Weaker fleet utilisation and a decline in freight rates after the implementation of the new axle-load norms in times of weak freight demand are expected to beat down operating margins of road freight transporters significantly this financial year, a CRISIL estimate shows.
This will particularly hurt the small and medium enterprises (SMEs), which make up the bulk of the industry.
The new axle-load norms rolled out in August 2018 increased the average rated payload of trucks by about 20 per cent. The impact had become all too conspicuous in January 2019, as more and more transporters re-registered their trucks with the Regional Transport Office for higher payloads.
The resultant increase in freight capacity has led to an oversupply of trucks in the freight transportation industry, where road freight already has a two-thirds modal share.
To make matters worse, freight demand has weakened due to muted industrial output and rural demand, and is not adequate to offset an increase in freight capacity.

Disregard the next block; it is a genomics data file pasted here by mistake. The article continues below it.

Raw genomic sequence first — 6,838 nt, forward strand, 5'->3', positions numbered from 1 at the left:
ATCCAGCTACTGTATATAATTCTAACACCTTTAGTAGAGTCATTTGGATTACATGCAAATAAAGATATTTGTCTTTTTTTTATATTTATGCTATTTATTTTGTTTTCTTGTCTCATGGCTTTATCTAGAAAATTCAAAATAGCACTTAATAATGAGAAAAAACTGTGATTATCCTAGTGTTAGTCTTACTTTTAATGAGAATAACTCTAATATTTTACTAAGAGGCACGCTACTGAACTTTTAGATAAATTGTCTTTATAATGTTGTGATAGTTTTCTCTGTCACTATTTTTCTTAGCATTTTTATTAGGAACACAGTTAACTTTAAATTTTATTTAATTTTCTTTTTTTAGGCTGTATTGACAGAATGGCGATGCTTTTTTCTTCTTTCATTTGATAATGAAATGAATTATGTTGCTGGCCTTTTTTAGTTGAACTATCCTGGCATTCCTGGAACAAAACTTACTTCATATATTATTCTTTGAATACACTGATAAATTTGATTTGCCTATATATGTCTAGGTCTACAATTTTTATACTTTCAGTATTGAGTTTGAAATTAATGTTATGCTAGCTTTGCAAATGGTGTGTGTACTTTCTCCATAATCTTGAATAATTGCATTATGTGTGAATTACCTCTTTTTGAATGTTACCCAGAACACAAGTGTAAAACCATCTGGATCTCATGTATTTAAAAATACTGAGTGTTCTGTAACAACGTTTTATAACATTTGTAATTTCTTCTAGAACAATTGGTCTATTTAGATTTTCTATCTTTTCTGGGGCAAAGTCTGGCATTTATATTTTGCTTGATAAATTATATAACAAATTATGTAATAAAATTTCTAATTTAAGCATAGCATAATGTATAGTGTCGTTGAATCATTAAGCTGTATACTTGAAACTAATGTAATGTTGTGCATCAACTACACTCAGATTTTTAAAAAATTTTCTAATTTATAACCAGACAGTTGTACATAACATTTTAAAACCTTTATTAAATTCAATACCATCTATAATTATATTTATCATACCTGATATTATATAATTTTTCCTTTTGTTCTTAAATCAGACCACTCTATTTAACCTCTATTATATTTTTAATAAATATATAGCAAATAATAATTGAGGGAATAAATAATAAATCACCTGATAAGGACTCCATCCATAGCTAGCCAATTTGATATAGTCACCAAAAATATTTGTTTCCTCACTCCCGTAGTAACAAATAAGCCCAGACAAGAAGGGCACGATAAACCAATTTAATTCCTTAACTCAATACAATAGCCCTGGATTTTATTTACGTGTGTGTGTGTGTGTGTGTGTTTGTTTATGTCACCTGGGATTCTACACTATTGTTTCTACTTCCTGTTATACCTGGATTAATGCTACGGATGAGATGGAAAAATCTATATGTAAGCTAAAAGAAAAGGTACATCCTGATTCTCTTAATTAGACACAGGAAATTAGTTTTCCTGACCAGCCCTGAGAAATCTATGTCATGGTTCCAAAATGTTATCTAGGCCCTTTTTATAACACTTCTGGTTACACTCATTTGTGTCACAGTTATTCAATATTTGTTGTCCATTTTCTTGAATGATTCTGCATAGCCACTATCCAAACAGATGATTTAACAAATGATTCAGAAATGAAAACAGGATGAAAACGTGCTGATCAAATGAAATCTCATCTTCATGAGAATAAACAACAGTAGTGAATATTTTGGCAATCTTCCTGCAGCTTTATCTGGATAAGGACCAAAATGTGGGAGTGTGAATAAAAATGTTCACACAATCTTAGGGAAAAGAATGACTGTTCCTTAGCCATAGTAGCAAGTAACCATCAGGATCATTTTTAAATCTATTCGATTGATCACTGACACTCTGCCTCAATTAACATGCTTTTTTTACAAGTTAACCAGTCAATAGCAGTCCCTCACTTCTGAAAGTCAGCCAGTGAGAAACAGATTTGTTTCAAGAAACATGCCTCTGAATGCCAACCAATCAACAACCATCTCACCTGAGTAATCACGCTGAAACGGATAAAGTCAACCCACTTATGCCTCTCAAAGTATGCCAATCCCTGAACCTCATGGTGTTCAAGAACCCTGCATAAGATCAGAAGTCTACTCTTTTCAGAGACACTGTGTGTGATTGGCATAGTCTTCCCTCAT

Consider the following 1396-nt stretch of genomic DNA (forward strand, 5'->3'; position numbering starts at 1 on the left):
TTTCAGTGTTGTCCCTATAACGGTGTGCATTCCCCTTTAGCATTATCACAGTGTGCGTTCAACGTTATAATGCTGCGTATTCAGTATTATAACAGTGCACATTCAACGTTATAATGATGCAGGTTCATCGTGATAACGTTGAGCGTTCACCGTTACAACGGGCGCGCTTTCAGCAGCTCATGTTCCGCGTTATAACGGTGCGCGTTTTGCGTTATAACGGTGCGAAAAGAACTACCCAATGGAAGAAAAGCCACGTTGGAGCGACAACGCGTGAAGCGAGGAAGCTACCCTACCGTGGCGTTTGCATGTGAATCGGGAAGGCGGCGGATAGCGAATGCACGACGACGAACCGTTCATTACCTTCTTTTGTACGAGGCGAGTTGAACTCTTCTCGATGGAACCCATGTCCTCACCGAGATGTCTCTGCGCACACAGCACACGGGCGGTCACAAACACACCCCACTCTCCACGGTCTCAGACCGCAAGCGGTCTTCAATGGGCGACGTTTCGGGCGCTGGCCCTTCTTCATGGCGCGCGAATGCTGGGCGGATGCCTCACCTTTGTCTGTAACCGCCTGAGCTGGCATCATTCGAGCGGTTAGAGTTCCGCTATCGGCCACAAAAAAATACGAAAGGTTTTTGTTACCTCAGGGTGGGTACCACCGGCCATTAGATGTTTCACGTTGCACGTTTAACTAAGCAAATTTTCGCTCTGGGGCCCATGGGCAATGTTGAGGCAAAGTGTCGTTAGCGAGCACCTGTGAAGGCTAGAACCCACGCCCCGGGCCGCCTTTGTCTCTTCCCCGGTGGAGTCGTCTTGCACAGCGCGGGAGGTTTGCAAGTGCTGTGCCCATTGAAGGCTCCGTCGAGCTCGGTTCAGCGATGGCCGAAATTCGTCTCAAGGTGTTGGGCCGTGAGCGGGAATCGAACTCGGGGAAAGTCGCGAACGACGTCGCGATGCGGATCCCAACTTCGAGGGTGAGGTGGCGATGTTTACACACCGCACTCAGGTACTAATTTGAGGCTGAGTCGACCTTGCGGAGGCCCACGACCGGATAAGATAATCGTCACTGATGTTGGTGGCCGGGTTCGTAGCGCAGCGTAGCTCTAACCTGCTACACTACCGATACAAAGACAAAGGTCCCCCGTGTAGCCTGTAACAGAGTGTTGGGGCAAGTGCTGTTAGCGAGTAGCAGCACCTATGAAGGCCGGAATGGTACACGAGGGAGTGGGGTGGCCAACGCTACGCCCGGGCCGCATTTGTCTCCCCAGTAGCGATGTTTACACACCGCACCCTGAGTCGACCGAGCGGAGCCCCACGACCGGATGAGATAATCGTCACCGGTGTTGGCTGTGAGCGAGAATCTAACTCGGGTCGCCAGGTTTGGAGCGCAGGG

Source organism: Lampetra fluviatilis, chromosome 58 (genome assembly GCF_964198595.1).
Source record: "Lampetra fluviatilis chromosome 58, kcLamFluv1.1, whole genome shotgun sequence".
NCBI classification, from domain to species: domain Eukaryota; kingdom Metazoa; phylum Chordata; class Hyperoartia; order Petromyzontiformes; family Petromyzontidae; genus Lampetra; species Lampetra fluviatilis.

As a result, both fleet utilisation and freight rates have dropped. In fact, spot freight rates fell about six per cent between January and May 2019, despite an increase of about three per cent in diesel prices.
Consequently, transporters’ margins are expected to average 8.5 per cent in 2019-20, down about 50 bps year-on-year.
The overcapacity is expected to further lower business for small fleet operators (those who own one to five trucks), as fewer hired fleets will be needed.